Our heart still beats

Graduate’s memory rings out

Story by Addison Cross, editor in chief

Caring. Brother to all. More than a friend. Those who knew Cameron Maynard knew him as these things, and much more. Maynard epitomized brotherly love and seemed to personify what it means to be a good friend. 

“He was always there for me, checked up on me. He was bold,” senior Grey Johnson said. “He was a really goofy guy. For Feast and Follies, he just looked like a goofball, he had a Nerf sword, he had a Nerf shield, and a Burger King hat and a cape. He was goofy, but he really cared.” 

Maynard, 18, died early Friday morning. He was a 2019 Texas High graduate who was enrolled at Southern Arkansas University to major in business marketing. While at Texas High, he impacted people through his leadership in band, where he served as the trumpet section leader. He also co-founded the philosophy club, was a member of SOUL and was active in his church, Hampton Church of Christ. 

“Our church would do a thing where they would get the young men of the congregation to lead songs on certain Sunday nights, and there was this one song we would always try to pressure each other into singing: ‘Kumbaya.’ To us it was just the most random [song], like who would actually lead that?” Johnson said. “Cameron was the first guy to actually lead it. Cameron was bold enough to actually lead it.”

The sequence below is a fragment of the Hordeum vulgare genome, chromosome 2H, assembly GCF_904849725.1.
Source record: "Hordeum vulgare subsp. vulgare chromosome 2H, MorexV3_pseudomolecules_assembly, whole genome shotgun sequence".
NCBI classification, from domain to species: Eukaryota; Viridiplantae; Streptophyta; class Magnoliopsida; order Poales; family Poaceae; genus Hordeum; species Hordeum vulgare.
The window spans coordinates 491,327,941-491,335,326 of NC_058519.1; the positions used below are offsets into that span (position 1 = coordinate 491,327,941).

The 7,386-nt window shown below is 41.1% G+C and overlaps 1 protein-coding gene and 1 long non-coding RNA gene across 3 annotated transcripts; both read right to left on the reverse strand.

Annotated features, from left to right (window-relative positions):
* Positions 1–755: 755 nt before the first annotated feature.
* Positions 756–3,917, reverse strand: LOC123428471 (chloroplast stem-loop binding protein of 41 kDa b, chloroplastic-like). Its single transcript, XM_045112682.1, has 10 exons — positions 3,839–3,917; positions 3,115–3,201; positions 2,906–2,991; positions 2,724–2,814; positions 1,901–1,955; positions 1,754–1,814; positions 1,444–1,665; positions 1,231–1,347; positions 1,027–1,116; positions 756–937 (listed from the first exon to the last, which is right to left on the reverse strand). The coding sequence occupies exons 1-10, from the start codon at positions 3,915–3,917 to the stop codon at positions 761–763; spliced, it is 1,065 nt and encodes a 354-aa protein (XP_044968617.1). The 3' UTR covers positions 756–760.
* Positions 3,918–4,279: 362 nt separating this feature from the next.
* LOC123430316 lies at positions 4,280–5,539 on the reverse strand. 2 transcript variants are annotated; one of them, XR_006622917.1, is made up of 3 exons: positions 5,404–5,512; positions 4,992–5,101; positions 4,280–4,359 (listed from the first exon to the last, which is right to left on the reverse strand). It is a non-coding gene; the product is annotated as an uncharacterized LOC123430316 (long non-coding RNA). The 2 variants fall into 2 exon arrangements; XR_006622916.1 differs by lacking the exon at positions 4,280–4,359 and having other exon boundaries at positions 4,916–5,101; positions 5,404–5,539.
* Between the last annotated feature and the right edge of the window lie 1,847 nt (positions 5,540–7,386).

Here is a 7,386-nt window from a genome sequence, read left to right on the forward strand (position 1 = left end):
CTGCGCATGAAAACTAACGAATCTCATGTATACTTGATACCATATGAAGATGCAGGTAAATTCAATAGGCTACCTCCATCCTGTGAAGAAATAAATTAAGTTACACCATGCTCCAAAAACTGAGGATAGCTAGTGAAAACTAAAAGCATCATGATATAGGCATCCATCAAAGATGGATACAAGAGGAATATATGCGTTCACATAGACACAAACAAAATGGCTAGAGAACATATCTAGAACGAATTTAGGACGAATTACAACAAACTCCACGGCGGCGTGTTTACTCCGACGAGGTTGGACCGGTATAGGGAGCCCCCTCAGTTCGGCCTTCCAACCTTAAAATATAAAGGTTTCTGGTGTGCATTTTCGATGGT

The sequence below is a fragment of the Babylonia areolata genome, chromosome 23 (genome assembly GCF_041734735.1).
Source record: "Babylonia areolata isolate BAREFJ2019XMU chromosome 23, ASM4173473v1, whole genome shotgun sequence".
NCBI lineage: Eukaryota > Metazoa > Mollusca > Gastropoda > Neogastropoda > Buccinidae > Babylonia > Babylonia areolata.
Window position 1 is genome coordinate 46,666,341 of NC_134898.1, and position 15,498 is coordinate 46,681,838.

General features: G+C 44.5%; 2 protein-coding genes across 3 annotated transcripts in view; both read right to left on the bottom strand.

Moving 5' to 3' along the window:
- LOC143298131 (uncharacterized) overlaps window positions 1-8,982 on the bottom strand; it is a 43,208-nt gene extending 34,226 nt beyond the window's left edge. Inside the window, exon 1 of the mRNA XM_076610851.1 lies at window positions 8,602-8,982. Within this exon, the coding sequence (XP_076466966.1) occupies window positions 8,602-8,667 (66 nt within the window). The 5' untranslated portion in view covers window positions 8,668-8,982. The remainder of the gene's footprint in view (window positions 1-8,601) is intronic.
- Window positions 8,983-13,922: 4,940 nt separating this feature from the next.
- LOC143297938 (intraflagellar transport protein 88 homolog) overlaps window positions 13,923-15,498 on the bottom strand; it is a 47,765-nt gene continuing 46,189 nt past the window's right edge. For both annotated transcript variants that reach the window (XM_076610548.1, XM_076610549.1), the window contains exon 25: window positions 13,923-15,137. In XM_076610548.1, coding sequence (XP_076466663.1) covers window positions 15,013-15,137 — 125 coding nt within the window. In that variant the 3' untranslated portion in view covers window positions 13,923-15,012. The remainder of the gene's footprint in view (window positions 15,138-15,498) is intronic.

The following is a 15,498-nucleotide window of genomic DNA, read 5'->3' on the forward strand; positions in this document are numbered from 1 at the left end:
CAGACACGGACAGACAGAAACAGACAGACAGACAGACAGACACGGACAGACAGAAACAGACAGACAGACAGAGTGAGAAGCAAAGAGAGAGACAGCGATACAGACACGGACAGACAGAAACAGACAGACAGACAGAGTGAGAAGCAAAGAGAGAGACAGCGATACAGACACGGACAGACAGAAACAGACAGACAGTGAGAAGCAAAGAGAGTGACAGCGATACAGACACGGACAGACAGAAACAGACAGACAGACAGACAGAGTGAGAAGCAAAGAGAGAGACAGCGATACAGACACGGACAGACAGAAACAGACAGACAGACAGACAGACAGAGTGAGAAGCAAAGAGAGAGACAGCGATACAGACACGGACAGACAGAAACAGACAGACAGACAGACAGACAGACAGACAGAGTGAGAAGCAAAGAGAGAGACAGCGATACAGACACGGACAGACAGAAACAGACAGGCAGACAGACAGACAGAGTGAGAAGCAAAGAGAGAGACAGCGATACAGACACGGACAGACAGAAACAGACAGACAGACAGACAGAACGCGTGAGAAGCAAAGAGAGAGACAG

His religion played a massive role in his life and connected him to most of his closest friends. He had plans to pursue a career and degree in ministry after college, and those around him knew how large of a role his church played in his life. 

“I want everyone to remember Cameron as someone who would do anything for the people he loved. He was a man of God who always tried to do the right thing,” 2019 graduate Anna Loanzon said. “He was involved at Hampton Church of Christ his whole life. He preached fairly often on Sunday mornings and Wednesday nights, and he’d lead singing sometimes too. Most of his summer he spent at church functions, including a preaching camp at Harding University. He loved God, and he loved going to church. From my understanding, Hampton was his safe haven, and he made lifelong friends there. That’s how he and I met.”

Cameron will be remembered as someone who cared for those around him and strived to make their lives more enjoyable, not only through his sense of humor, but through walking alongside his friends through their struggles. 

“Every second of the day, he would try to make your day better. He carried your problems along with his, you know, anytime you had a problem, you could talk to him,” senior Andrew Reed said. “And he would make you talk to him. He’d come up to you, ask you what’s going on, and then help you through it. He was truly a friend to everyone who knew him.”